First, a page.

If you find that your car battery does not have an amp-hours value on the label, it is impossible to know the actual value. However, you can work with ballpark estimates, and it will also be important to be conservative if you want to put your car under car starting battery through a deep cycle. However, you should avoid doing so if you want an extended battery life span.
4. Battery Reserve Capacity (RC)
Reserve capacity is often associated with deep cycle batteries used for marine cars. The RC is the number of minutes a fully charged AGM battery can supply a 25A current and maintain the voltage above 10.5.
The Reserve capacity value is needed more for a deep cycle battery mostly used for marine applications. However, the reserve capacity is becoming important for car batteries as well.
5. Hot Cranking Amps (HCA)
The hot cranking amps/ HCA is the maximum current value that a fully charged battery can provide for 30 seconds without dropping the voltage to below 7.2 v and 80 degrees Fahrenheit.
Nevertheless, you will find other batteries that have provided these values at different temperatures. In addition, the HCA is usually greater than CCA for most AGM batteries, so you should use the CCA to measure the battery strength.
6. Pulse Hot Cranking Amps (PHCA)
Pulse hot cranking amps/PHCA is the value of the maximum permitted current that a new car battery that is fully charged may deliver for 3 to 5 seconds at 77 to 80 degrees Fahrenheit. You will also find that some car manufacturers provide room for you to use batteries to provide maximum pulse drain current.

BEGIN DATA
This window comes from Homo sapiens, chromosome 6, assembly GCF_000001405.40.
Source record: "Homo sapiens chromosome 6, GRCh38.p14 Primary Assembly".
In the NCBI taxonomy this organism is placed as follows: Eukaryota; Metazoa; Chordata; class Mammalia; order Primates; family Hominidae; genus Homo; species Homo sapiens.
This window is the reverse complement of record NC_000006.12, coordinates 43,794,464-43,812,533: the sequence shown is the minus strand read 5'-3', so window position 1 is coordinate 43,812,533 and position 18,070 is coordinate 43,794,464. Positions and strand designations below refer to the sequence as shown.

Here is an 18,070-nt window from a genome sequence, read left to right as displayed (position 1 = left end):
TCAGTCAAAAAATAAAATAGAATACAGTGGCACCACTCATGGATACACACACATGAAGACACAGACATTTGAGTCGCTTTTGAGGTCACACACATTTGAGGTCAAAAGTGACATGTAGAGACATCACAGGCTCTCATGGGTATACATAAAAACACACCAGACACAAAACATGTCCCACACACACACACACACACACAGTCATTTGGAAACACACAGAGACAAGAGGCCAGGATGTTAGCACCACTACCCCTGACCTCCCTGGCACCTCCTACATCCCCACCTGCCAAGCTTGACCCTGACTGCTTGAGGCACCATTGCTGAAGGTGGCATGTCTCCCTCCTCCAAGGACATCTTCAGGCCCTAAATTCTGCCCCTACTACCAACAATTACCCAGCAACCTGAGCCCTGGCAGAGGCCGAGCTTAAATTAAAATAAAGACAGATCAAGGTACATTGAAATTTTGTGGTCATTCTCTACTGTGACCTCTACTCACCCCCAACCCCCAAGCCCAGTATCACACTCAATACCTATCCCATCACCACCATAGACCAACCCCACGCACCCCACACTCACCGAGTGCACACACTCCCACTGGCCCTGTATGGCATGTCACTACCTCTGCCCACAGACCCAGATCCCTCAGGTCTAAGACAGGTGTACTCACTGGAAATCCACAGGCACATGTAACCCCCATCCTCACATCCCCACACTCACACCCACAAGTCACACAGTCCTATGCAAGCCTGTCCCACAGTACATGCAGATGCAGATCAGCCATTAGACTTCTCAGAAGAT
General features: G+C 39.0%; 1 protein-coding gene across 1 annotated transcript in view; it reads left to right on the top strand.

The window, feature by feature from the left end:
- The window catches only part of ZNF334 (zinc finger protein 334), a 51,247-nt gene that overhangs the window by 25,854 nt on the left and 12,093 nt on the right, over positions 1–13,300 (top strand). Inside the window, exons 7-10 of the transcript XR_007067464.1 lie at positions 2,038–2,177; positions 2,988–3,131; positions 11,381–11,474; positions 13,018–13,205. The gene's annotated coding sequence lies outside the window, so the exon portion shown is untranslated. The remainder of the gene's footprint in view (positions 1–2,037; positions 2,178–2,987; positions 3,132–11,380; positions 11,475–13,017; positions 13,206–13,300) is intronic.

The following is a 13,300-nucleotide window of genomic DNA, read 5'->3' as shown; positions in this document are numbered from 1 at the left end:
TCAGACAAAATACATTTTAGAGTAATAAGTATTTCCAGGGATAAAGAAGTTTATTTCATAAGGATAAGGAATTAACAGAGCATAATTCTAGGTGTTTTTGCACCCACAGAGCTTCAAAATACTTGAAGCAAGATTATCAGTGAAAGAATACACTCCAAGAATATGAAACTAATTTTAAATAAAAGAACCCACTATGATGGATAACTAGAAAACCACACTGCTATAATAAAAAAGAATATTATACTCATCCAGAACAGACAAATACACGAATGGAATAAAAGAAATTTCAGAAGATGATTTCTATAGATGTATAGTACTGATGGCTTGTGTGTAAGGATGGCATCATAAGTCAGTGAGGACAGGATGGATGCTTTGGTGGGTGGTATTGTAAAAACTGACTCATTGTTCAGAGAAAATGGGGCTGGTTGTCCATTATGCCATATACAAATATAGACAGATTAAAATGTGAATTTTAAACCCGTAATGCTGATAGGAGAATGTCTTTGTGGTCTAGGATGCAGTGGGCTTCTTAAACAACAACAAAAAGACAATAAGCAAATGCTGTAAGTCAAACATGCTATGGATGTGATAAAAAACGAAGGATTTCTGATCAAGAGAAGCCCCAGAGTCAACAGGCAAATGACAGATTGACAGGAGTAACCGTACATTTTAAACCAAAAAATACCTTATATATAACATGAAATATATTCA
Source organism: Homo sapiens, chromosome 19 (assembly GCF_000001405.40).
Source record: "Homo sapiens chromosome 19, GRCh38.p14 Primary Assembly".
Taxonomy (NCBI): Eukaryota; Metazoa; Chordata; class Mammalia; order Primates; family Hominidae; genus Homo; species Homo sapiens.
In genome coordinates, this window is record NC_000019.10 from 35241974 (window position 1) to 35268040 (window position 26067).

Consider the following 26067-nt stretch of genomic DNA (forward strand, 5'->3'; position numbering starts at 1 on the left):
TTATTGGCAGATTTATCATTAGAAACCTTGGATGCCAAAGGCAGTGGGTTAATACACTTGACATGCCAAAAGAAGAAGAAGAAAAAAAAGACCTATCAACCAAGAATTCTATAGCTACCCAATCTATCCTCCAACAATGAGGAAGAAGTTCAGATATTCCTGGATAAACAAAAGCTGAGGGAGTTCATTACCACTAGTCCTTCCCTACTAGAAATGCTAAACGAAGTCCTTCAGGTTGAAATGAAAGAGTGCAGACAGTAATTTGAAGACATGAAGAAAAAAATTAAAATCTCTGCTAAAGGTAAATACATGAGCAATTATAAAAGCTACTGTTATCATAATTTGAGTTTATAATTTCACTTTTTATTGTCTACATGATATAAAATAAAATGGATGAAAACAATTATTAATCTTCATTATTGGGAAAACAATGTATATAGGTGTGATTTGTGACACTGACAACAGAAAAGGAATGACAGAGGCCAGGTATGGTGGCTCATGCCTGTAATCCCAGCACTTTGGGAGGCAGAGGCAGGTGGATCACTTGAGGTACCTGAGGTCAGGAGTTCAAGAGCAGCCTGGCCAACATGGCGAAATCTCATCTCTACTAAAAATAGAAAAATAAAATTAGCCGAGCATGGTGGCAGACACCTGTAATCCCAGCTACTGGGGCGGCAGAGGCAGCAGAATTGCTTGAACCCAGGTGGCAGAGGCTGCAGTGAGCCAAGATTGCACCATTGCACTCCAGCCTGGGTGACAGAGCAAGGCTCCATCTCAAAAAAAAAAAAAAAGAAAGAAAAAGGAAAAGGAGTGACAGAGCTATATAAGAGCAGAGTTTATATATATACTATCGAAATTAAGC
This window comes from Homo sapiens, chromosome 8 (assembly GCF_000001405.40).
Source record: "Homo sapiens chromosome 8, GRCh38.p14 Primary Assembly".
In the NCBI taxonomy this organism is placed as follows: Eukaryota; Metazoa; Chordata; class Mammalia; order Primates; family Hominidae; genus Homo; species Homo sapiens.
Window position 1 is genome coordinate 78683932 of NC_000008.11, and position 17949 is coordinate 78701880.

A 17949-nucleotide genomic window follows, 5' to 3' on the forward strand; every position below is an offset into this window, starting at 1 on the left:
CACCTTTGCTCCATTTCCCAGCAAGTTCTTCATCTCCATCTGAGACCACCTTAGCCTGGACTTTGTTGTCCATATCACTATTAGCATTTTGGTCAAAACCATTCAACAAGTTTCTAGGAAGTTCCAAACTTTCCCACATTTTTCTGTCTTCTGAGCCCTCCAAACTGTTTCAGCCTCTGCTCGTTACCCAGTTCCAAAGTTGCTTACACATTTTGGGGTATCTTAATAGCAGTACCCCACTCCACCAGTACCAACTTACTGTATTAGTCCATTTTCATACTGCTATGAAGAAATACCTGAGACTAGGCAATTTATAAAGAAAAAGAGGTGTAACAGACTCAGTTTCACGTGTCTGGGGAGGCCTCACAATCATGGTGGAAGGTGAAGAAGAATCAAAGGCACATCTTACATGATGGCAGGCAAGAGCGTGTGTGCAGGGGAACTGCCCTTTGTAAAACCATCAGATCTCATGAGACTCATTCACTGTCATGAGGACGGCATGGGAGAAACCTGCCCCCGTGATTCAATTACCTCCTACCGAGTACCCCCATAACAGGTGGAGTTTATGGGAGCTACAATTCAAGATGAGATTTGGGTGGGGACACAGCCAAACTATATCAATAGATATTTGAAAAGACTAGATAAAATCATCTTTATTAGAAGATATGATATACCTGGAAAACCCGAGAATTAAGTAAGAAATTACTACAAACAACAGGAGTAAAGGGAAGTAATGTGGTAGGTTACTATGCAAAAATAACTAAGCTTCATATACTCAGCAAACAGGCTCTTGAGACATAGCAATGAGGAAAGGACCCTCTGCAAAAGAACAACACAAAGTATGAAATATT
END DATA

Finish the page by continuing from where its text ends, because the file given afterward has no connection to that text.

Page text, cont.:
Frequently Asked Questions on Car Batteries
1. What is the proper way to charge a car battery?
If you want to charge a car battery, you will first need to know if you will remove the battery or leave it in the engine bay. If you leave it in, the battery terminals need to be disconnected. Before you even start, you will need to stop the engine. Then check thr electrolyte levels of the battery and pay attention to the water levels.
If you use a battery charger with more than 2 amps, it is advisable to remove the cell caps to provide good ventilation. You will then clamp the + lead, which is red, to the positive battery post and the - lead, which is black, to the negative battery post. You can also fit a line fuse cable lead to the battery as an extra precaution.
When that is done, you will need to plug th charger into the mains and turn it on. If the cells bubble and disgorge gas in the final stages, the car battery is most likely faulty and should be checked by a garage or battery specialist.
2. What are minimum cold-cranking amps?
When purchasing a battery, you should look for one big enough to permit reliable cold starting. Reliable lead-acid batteries should at least have one CCA for every cubic inch of engine displacement.
3. How many amps do you need to charge an electric car?
Modern electric car batteries can draw a max of 16 to 32 amps when charged from a 240 voltage tier charging station. Nevertheless, you can find other stations which will provide more energy for electric vehicles.